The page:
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D to E, A to B, E to F string crossing or not?
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Andrew Shumway
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September 19, 2018 - 12:50 pm
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To judge from the beginners books I've got, the rule is:-

If you want to play notes above A, play the A string open: don't stop the D string with your 4th finger.

If you want to play notes below the A, stop the D string. And so on.

And indeed playing 4th finger on a string (e.g. to play A) to 1st finger on the next higher string (to play B) is difficult, whereas 3 to 1 (G to B) isn't so tough.

Presumably I have to learn somewhen to play 4 to 1 in order to avoid ugly-sounding open strings? It seems that one of the tricks is to have the 1st finger already in position before playing with the 4th finger. Apart from that, what are the rules? Or do pros play open strings but play them nicely?

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pchoppin
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September 19, 2018 - 2:07 pm
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I don’t have a complete answer but there are 2 main reasons to stop a note, rather than play the open string.  (1) To play a “better” tone, or one that matches the passage currently being played, and (2) to use fingering that follows or proceeds a logical pattern, such as playing notes that remain on a string or will switch to the next string.  

Having said that, the choice of playing an open string or a stopped note then depends on how the music is written, the tempo, dynamics, and how complicated the passage is where the decision to switch strings happens.  

I have found that my books for strings will often write fingering specifically to teach a concept, which is important.  However, in real life, orchestral music is often open to interpretation and left to the player’s discretion.  And there are just good ways of doing things that make life easier.  For beginners, though (and I include myself) follow the fingering in the book.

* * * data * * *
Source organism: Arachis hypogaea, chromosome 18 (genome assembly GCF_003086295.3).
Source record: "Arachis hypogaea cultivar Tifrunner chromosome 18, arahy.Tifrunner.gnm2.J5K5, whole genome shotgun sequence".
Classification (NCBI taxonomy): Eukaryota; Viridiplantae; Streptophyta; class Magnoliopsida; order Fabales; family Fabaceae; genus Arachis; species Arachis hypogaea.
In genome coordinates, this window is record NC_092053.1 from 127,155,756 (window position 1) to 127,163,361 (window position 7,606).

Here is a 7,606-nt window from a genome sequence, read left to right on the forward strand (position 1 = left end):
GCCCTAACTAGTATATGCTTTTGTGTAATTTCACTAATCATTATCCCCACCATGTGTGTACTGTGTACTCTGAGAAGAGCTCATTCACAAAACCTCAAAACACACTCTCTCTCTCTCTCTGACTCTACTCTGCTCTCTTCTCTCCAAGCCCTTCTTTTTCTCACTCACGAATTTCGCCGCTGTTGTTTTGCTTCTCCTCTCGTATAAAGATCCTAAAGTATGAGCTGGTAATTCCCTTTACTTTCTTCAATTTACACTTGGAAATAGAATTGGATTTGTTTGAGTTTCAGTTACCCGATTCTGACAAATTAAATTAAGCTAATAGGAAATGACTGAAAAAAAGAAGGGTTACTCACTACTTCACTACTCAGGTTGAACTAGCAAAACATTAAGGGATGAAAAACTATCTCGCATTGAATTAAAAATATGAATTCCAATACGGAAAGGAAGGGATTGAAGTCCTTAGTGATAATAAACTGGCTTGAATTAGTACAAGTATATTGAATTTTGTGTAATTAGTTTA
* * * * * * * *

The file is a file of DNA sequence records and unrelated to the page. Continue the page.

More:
- Pete -

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Andrew Shumway
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September 19, 2018 - 3:40 pm
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I nearly answered my question this evening - I was looking at some 2-octave scales which were fingered for no open strings, so I've just got to practise them.

I'd follow the fingering in the books, but some of it is sparse.

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AndrewH
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One of the important purposes of practicing scales is to develop muscle memory and aural memory, so that you place your finger correctly when you need it. I tend to believe you should generally practice scales with more than one fingering (e.g. both fingered and on open strings), so that all the possible finger patterns are set in your memory.

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Andrew Shumway
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AndrewH said
you should generally practice scales with more than one fingering (e.g. both fingered and on open strings), so that all the possible finger patterns are set in your memory.  

Taken on board.

But there is a Fiddlerman video on position playing where he mentions in passing that positions are used to avoid open strings and to avoid going from 4th finger on one string to 1st finger on the next higher string, so it's obviously a recognised technical issue.

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AndrewH
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Andrew Fryer said

Taken on board.

But there is a Fiddlerman video on position playing where he mentions in passing that positions are used to avoid open strings and to avoid going from 4th finger on one string to 1st finger on the next higher string, so it's obviously a recognised technical issue.  

What you really want to avoid is half-steps from 4th finger on one string to 1st finger on the next string. Crossing strings from a low 4th finger note doesn't pose the same problems as from a high 4th finger, because you can curve your 4th finger over the next string up when it's not stretched out to the higher note.

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bocaholly
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September 26, 2018 - 7:40 pm
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@AndrewH 

What you really want to avoid is half-steps from 4th finger on one string to 1st finger on the next string. Crossing strings from a low 4th finger note doesn't pose the same problems as from a high 4th finger, because you can curve your 4th finger over the next string up when it's not stretched out to the higher note.

I'm paying attention but not quite getting the picture. Do you mean:

     B with first finger on the A-string and A with fourth finger on the D-string;
     (like this example from Suzuki 1 - the Happy Farmer - bars 13-14)
2kAAAD2QAAwHFtbW9kAAAAAAAABhAAAKAuAAAAANDl7gAAAAAAAAAAAAAAAAAAAAAA

 

 

     E with first finger on the D-string and E with fourth finger on the A-string?
     (like this example from Suzuki 1 - the Gavotte -bar 21)